In an unnamed Middle Eastern security state, a young Arab-Indian hacker shields his clients — dissidents, outlaws, Islamists, and other watched groups — from surveillance and tries to stay out of trouble. He goes by Alif — the first letter of the Arabic alphabet, and a convenient handle to hide behind.
The aristocratic woman Alif loves has jilted him for a prince chosen by her parents, and his computer has just been breached by the state’s electronic security force, putting his clients and his own neck on the line. Then it turns out his lover’s new fiancé is the “Hand of God”, as they call the head of state security, and his henchmen come after Alif, driving him underground.
When Alif discovers The Thousand and One Days, the secret book of the jinn, which both he and the Hand suspect may unleash a new level of information technology, the stakes are raised and Alif must struggle for life or death, aided by forces seen and unseen.
©2012 G. Willow Wilson (P)2012 Brilliance Audio, Inc.
I don't have time to actually read anymore... does that make me undignified?
Honestly, this isn't a bad story. I listened to it during my commute and sometimes while at work. IF (and this is a really big IF) you don't mind the narrarator making the most bizarre and uncharacteristic voices for some of Wilson's characters. It really took me out of the story sometimes. One of the djinn characters had the voice of some creepy rapist/pedophile. Even though he's one of the best written characters, I just couldn't handle it. Obviously written by a man, because every time the boy protagonist meets a new woman character, he is always "uncomfortable" at the way that they look him up and down. I appreciated some of the imagery, having grown up on the Arabian Peninsula myself. Accurately described social dynamics. If you can get past the weird performance, as well as all of the pseudo-mysticism (it's like he forgets about it sometimes), then you might enjoy this.
Story takes the reader into parts of a culture and land that is unfamiliar, yet exciting. A mixture of religion, culture, technology, and adventure appeals to a wide variety of readers.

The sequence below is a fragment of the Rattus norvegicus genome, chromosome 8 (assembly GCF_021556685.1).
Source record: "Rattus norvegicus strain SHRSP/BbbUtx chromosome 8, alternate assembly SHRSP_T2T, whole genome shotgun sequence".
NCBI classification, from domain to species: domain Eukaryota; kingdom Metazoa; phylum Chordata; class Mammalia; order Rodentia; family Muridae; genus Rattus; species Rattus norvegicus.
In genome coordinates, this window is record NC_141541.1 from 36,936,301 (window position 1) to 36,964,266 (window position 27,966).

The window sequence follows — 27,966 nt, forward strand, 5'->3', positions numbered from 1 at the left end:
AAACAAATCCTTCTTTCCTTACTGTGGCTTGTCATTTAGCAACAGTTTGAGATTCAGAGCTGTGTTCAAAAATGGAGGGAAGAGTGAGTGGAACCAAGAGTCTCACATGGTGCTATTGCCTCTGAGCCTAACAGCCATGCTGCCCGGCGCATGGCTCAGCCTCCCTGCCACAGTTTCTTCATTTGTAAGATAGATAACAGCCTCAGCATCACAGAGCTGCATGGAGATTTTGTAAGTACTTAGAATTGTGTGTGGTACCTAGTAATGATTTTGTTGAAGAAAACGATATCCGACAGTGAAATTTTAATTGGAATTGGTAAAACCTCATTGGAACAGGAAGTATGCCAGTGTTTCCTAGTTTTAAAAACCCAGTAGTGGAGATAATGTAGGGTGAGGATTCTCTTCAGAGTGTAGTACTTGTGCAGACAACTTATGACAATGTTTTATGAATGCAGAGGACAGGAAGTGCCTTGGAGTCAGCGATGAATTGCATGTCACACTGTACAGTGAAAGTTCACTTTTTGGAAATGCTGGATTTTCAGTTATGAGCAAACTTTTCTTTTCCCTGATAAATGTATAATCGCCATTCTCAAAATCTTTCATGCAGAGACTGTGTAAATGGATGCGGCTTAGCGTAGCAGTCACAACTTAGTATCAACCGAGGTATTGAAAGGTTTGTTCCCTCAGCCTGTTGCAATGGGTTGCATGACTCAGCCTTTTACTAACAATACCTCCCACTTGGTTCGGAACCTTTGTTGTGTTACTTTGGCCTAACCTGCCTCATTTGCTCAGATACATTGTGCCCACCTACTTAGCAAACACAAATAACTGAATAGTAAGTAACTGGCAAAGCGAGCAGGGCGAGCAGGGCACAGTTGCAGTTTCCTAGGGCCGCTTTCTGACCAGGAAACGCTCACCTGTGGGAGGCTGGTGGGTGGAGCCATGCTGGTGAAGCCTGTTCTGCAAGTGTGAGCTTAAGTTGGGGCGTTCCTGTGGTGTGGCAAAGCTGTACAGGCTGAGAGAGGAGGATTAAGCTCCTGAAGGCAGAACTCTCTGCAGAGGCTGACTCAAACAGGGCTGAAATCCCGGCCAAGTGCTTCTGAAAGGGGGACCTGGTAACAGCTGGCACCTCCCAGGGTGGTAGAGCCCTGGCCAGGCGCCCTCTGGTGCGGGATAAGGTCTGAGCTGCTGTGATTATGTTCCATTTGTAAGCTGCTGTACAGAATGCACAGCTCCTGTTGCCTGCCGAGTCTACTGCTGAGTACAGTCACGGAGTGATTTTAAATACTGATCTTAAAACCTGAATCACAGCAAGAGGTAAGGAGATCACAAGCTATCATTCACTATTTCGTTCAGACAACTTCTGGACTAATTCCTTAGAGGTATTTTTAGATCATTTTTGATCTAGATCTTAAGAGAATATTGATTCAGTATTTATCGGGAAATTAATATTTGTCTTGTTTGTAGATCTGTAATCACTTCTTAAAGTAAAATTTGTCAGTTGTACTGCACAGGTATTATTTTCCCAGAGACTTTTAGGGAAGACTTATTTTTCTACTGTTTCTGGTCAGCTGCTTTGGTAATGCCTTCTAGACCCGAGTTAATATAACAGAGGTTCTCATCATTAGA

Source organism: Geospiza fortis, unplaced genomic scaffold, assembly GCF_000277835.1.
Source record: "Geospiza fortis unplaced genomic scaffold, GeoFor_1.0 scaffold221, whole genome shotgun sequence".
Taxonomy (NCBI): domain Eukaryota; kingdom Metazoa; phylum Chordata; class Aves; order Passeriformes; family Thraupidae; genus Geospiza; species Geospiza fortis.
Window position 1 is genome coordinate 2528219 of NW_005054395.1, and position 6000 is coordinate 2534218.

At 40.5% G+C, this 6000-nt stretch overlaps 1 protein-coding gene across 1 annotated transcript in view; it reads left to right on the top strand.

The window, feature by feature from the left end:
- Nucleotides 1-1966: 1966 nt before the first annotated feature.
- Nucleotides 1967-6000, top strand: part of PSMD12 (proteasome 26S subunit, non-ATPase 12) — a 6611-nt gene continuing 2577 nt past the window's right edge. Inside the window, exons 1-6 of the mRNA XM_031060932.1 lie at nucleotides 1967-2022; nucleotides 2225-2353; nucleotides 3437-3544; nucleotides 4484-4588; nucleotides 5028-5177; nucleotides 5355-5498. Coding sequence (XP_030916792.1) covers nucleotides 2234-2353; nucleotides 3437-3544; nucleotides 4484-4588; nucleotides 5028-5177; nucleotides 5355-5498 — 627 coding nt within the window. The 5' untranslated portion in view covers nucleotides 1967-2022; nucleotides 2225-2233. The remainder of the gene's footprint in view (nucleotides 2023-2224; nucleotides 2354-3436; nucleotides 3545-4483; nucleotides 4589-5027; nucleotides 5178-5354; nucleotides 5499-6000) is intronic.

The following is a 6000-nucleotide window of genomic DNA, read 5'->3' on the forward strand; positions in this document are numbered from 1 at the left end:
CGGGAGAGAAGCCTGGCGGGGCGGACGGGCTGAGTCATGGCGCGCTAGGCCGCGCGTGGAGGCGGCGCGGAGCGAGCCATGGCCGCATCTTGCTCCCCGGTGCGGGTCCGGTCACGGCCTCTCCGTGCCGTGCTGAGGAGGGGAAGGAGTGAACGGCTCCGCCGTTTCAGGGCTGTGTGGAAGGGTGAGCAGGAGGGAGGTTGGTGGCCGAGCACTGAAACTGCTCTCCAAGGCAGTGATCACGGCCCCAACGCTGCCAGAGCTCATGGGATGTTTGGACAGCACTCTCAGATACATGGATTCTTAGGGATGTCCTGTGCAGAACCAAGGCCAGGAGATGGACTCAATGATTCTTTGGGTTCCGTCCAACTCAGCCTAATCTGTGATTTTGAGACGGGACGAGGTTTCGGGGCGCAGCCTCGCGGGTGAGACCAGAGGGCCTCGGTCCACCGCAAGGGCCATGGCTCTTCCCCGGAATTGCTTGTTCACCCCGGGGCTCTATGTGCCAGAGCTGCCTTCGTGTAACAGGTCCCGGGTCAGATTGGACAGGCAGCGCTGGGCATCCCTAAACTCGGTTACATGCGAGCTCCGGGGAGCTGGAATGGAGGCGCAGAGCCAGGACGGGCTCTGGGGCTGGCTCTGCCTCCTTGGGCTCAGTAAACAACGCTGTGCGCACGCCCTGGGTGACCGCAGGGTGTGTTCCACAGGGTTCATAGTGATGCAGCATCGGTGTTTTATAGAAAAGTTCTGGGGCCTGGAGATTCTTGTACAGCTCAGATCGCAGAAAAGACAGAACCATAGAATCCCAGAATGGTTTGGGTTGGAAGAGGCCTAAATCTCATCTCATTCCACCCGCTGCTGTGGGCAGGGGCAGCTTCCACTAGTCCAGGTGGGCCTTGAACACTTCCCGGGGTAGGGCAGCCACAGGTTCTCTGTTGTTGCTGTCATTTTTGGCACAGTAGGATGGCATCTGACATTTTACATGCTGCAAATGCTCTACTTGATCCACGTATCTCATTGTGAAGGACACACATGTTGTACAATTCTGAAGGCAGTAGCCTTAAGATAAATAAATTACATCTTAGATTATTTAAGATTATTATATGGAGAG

Sanjiv managed to portray different voices for each character. I found this not only entertaining, but useful as a listener.
Altogether a great listen that compels me to desire more.
This book is a very entertaining adventure story that also gives a great picture of some serious issues, from repression in today's Arabian peninsula to the hubris of technology geeks who think that computers can solve life's basic dilemmas.
The story started out fun but quickly became an excuse to try to sell the Koran and many of the Muslim traditions and so became tedious. The author is a American who converted to Islam, which is cool, but a novel about genie's (Jinn), a different take on the Thousand and One Nights, and such is ruined by trying to sell what most westerner's are to "stupid" to see the wisdom of... she implies more than once. The author is obviously very smart, has a magic way with her words, and her passion for her adopted faith is clear but instead of "selling" her faith she turned off this reader who wasn't looking for her version of those Jesus freak pamphlets you find in public restrooms. The only thing I take away from this book is how intellegent, well educated, smart people can sell themselves on silliness by faith whether it be Muslim, Scientologist, Mormon, believing in one God when they believe in three, and so on and so on. It seems the more one has to use their faith to ignore science, patch together contradictions, forget facts, and accept nonsense... the holier they feel. Strange.
Anyway the reader is good but the narrative probably has colored my judgement when in another context he might be 4 stars but don't know.
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